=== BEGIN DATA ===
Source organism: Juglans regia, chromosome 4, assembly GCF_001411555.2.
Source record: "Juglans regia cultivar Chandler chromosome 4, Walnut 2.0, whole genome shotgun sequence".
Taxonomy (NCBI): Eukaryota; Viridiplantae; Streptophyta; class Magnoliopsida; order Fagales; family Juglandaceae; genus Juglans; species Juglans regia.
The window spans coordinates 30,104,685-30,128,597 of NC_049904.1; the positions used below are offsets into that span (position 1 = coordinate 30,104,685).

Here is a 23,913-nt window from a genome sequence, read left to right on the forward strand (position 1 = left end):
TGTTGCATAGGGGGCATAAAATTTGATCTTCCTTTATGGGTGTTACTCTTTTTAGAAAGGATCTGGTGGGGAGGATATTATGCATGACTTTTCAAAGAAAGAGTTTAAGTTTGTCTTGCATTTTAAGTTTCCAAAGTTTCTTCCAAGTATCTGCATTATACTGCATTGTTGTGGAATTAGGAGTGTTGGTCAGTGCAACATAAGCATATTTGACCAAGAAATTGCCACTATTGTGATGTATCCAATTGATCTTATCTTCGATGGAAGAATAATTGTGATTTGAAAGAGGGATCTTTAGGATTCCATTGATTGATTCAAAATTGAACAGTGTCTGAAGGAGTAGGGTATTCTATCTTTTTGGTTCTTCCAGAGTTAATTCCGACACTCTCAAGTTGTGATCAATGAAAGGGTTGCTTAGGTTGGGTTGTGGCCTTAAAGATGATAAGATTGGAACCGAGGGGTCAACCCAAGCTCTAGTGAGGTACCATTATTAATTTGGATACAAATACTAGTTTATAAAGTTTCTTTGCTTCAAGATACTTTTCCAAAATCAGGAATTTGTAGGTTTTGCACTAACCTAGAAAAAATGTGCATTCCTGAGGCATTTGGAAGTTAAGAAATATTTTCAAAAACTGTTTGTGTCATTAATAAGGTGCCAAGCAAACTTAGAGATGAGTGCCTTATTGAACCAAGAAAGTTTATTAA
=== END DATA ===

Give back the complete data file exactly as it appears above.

Source organism: Juglans regia, chromosome 4, assembly GCF_001411555.2.
Source record: "Juglans regia cultivar Chandler chromosome 4, Walnut 2.0, whole genome shotgun sequence".
Taxonomy (NCBI): Eukaryota; Viridiplantae; Streptophyta; class Magnoliopsida; order Fagales; family Juglandaceae; genus Juglans; species Juglans regia.
The window spans coordinates 30,104,685-30,128,597 of NC_049904.1; the positions used below are offsets into that span (position 1 = coordinate 30,104,685).

Here is a 23,913-nt window from a genome sequence, read left to right on the forward strand (position 1 = left end):
TGTTGCATAGGGGGCATAAAATTTGATCTTCCTTTATGGGTGTTACTCTTTTTAGAAAGGATCTGGTGGGGAGGATATTATGCATGACTTTTCAAAGAAAGAGTTTAAGTTTGTCTTGCATTTTAAGTTTCCAAAGTTTCTTCCAAGTATCTGCATTATACTGCATTGTTGTGGAATTAGGAGTGTTGGTCAGTGCAACATAAGCATATTTGACCAAGAAATTGCCACTATTGTGATGTATCCAATTGATCTTATCTTCGATGGAAGAATAATTGTGATTTGAAAGAGGGATCTTTAGGATTCCATTGATTGATTCAAAATTGAACAGTGTCTGAAGGAGTAGGGTATTCTATCTTTTTGGTTCTTCCAGAGTTAATTCCGACACTCTCAAGTTGTGATCAATGAAAGGGTTGCTTAGGTTGGGTTGTGGCCTTAAAGATGATAAGATTGGAACCGAGGGGTCAACCCAAGCTCTAGTGAGGTACCATTATTAATTTGGATACAAATACTAGTTTATAAAGTTTCTTTGCTTCAAGATACTTTTCCAAAATCAGGAATTTGTAGGTTTTGCACTAACCTAGAAAAAATGTGCATTCCTGAGGCATTTGGAAGTTAAGAAATATTTTCAAAAACTGTTTGTGTCATTAATAAGGTGCCAAGCAAACTTAGAGATGAGTGCCTTATTGAACCAAGAAAGTTTATTAA